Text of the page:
|About this Recording
8.554006 - BRUCKNER, A.: Symphony No. 2 (1872 first version, ed. W. Carragan) (Ireland National Symphony, Tintner)
A mediaeval artisan might easily have kept a daily record of how many different prayers he prayed and how often he repeated them. For a composer of the nineteenth century, with its belief in unstoppable progress and human supremacy, to behave in this fashion is certainly unique. But Anton Bruckner, though accepting the harmonic and orchestral achievements of the Romantic period, did just that; he did not really belong to his time. Even less did he fit in with the Viennese environment into which he was transplanted for the last 27 years of his life. The elegant and rather superficial society he encountered there must have thought the naïve, badly dressed fellow with the 'wrong' accent a rather pathetic oddity.
Bruckner had indeed come from a very different background. The little village in Upper Austria, Ansfelden, where his father was a schoolmaster, was not far away from the great and beautiful monastery of St. Florian. The young Bruckner followed in the footsteps of his father for a short time; but St. Florian possessed one of Europe's finest organs, and young Anton, whose talent for music was discovered early, became an organist. The experience of hearing and playing this magnificent instrument became central to his whole life. He spent many hours there, practising and improvising, and eventually his playing was so exceptional that he made successful tours of France and England as an organ virtuoso. He had lessons in theory and composition, and started composing fairly early in life, but he felt the need for more instruction in counterpoint and became for several years a most diligent pupil of the famous Simon Sechter, visiting him every fortnight in Vienna. Many years earlier and shortly before his death, Schubert had also wanted to study counterpoint with Sechter, but of course he was wrong; most of his life work was already done, and works such as his early Mass in A flat showed him in no need of such lessons.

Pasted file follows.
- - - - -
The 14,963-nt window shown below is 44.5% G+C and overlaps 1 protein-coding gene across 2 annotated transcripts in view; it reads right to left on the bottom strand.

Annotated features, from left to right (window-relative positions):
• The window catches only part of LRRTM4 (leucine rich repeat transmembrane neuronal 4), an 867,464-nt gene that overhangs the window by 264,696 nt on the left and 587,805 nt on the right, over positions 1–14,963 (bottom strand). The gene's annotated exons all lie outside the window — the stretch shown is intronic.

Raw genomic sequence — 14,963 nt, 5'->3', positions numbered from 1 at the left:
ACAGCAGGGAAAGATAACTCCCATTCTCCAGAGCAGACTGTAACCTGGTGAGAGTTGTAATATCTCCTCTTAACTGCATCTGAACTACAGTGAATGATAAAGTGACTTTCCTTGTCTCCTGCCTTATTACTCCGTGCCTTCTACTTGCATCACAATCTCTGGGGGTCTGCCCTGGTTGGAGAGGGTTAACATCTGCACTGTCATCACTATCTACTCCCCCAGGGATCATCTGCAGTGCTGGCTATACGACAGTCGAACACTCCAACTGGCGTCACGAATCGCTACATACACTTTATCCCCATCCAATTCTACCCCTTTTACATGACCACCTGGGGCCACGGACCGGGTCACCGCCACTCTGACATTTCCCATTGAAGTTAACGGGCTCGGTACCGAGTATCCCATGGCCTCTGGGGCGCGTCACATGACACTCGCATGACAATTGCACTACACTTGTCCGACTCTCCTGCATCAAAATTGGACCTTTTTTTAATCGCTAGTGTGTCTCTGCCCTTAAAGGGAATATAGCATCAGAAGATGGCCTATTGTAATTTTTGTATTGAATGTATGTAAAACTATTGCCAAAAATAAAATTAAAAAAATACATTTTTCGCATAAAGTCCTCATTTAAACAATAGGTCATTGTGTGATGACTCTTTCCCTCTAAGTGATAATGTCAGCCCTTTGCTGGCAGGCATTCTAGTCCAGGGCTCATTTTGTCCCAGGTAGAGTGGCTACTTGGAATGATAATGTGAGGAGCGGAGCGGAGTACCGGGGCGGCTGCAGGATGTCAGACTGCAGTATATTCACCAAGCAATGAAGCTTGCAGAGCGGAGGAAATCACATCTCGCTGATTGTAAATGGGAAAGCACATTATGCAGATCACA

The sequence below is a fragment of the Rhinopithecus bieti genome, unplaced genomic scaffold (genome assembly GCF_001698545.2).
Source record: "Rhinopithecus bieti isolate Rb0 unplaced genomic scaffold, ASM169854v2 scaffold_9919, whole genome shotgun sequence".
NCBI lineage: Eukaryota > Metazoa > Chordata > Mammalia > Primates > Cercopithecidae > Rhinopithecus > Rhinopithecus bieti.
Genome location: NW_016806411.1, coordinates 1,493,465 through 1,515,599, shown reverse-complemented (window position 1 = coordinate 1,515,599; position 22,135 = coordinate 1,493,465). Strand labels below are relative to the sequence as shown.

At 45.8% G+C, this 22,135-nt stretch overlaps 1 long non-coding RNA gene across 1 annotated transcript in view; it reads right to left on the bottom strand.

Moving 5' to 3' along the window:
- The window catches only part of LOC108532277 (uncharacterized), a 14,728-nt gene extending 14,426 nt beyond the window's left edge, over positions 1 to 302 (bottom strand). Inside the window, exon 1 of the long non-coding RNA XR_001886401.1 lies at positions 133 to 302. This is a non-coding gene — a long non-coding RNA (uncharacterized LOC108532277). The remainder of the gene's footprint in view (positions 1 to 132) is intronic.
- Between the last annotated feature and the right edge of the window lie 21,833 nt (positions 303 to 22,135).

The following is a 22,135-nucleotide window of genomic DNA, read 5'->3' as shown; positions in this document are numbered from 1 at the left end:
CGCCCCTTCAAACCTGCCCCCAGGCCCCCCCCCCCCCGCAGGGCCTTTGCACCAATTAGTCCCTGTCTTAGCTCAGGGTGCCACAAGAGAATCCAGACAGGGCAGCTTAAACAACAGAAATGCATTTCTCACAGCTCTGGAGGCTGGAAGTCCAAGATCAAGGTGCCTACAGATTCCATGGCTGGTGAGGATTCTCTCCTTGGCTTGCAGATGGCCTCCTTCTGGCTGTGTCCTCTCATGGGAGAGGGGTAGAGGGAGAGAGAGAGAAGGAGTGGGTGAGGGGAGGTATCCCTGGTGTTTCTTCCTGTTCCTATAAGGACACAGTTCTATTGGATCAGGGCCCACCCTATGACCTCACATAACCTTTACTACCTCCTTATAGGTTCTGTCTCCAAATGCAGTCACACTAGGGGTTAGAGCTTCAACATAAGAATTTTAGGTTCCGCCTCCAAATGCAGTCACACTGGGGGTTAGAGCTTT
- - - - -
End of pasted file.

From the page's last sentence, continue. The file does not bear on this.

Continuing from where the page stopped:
Sechter forbade Bruckner to compose a single note in order to concentrate entirely on his innumerable exercises, and here Bruckner, who had in the meantime advanced to the post of organist at Linz Cathedral, showed one unfortunate trait of his character, perhaps acquired as an altar-boy: utter submission to those he considered his superiors. He obeyed. But when he had finished his instruction with Sechter and took lessons with the conductor of the local opera, Otto Kitzler, who introduced him to the magic world of Wagner, music poured out of him. Now forty, Bruckner composed his first masterpiece, the wonderful Mass in D Minor, followed by two other great Masses, and Symphony No. 1. His reputation reached Vienna and he was appointed to succeed Sechter as Professor of Music Theory.
Bruckner had ample reason to regret his move from Linz to Vienna. He, the fanatical admirer of Wagner, was innocently dragged into the rather silly conflict between the followers of Brahms and those of his beloved Wagner. So he made many enemies, most cruel of whom was the critic Eduard Hanslick, whom Wagner caricatured as Beckmesser in Die Meistersinger. But though adversaries did him harm, his friends and admirers hurt his works much more. All his young students were gifted Wagnerians and they thought Bruckner's music needed to sound more like Wagner, and that it needed other "ministrations" such as large cuts as well. They considered their beloved Master to be a "genius without talent."